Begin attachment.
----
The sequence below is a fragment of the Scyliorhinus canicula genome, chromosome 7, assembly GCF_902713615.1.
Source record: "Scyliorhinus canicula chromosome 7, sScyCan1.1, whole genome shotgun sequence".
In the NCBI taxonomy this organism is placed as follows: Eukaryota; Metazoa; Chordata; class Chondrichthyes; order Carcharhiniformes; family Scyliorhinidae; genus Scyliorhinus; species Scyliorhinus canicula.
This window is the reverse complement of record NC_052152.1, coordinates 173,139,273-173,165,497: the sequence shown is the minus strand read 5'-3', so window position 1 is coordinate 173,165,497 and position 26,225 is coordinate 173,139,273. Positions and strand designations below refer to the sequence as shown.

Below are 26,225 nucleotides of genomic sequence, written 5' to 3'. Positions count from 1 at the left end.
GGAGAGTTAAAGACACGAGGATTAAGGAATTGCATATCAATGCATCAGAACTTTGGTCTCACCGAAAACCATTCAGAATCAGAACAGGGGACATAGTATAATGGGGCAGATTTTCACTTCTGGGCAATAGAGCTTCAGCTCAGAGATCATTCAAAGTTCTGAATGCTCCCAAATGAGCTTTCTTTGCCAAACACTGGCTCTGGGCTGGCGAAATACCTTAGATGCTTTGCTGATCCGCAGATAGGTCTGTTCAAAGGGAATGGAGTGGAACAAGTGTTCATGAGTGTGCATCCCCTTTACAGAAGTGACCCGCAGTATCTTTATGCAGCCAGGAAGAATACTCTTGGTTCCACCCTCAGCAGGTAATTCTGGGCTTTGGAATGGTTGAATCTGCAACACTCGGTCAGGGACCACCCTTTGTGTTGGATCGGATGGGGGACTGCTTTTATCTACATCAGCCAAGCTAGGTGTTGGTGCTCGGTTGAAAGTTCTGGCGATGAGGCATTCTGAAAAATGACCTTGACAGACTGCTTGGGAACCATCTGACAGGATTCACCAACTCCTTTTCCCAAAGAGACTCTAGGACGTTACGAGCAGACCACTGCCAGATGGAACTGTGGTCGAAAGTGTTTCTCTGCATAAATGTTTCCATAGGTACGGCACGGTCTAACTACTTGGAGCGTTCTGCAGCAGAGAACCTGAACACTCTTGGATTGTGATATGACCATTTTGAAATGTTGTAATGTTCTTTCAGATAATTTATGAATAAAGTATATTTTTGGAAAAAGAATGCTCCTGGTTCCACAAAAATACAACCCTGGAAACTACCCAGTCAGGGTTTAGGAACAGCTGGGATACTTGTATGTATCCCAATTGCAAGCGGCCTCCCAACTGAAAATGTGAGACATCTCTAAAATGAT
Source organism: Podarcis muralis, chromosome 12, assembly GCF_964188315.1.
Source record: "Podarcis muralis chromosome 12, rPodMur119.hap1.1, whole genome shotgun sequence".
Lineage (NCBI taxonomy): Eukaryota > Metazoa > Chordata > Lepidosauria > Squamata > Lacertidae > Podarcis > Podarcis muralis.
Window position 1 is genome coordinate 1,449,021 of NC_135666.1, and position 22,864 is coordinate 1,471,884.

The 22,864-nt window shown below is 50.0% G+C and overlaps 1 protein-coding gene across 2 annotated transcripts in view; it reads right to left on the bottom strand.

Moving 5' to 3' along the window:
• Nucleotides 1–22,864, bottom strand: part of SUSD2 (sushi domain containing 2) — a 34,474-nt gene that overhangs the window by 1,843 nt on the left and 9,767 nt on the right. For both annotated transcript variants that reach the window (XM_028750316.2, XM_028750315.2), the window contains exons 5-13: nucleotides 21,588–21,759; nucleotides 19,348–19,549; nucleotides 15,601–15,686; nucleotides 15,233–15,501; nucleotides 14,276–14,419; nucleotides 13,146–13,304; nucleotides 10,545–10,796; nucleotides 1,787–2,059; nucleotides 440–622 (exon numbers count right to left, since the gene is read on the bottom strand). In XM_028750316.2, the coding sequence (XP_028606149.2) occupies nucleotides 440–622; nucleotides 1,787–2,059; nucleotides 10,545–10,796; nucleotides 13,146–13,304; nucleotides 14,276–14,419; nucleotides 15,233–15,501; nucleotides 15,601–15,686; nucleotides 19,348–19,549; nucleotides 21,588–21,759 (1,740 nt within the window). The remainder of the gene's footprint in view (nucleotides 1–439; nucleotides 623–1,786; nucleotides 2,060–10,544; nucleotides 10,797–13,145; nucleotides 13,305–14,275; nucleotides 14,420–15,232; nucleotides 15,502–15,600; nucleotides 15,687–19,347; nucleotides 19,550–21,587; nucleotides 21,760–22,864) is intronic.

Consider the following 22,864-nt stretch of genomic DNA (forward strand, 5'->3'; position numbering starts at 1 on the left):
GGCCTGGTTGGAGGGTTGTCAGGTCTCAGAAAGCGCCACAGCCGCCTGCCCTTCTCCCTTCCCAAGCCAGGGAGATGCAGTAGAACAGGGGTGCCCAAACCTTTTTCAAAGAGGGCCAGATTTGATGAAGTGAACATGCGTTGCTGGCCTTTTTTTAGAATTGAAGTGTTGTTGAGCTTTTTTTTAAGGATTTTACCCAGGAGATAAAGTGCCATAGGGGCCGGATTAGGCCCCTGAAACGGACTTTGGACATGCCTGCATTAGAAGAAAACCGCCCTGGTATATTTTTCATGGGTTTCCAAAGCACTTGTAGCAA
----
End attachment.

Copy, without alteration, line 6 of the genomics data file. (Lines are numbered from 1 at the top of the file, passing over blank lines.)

GGAGAGTTAAAGACACGAGGATTAAGGAATTGCATATCAATGCATCAGAACTTTGGTCTCACCGAAAACCATTCAGAATCAGAACAGGGGACATAGTATAATGGGGCAGATTTTCACTTCTGGGCAATAGAGCTTCAGCTCAGAGATCATTCAAAGTTCTGAATGCTCCCAAATGAGCTTTCTTTGCCAAACACTGGCTCTGGGCTGGCGAAATACCTTAGATGCTTTGCTGATCCGCAGATAGGTCTGTTCAAAGGGAATGGAGTGGAACAAGTGTTCATGAGTGTGCATCCCCTTTACAGAAGTGACCCGCAGTATCTTTATGCAGCCAGGAAGAATACTCTTGGTTCCACCCTCAGCAGGTAATTCTGGGCTTTGGAATGGTTGAATCTGCAACACTCGGTCAGGGACCACCCTTTGTGTTGGATCGGATGGGGGACTGCTTTTATCTACATCAGCCAAGCTAGGTGTTGGTGCTCGGTTGAAAGTTCTGGCGATGAGGCATTCTGAAAAATGACCTTGACAGACTGCTTGGGAACCATCTGACAGGATTCACCAACTCCTTTTCCCAAAGAGACTCTAGGACGTTACGAGCAGACCACTGCCAGATGGAACTGTGGTCGAAAGTGTTTCTCTGCATAAATGTTTCCATAGGTACGGCACGGTCTAACTACTTGGAGCGTTCTGCAGCAGAGAACCTGAACACTCTTGGATTGTGATATGACCATTTTGAAATGTTGTAATGTTCTTTCAGATAATTTATGAATAAAGTATATTTTTGGAAAAAGAATGCTCCTGGTTCCACAAAAATACAACCCTGGAAACTACCCAGTCAGGGTTTAGGAACAGCTGGGATACTTGTATGTATCCCAATTGCAAGCGGCCTCCCAACTGAAAATGTGAGACATCTCTAAAATGAT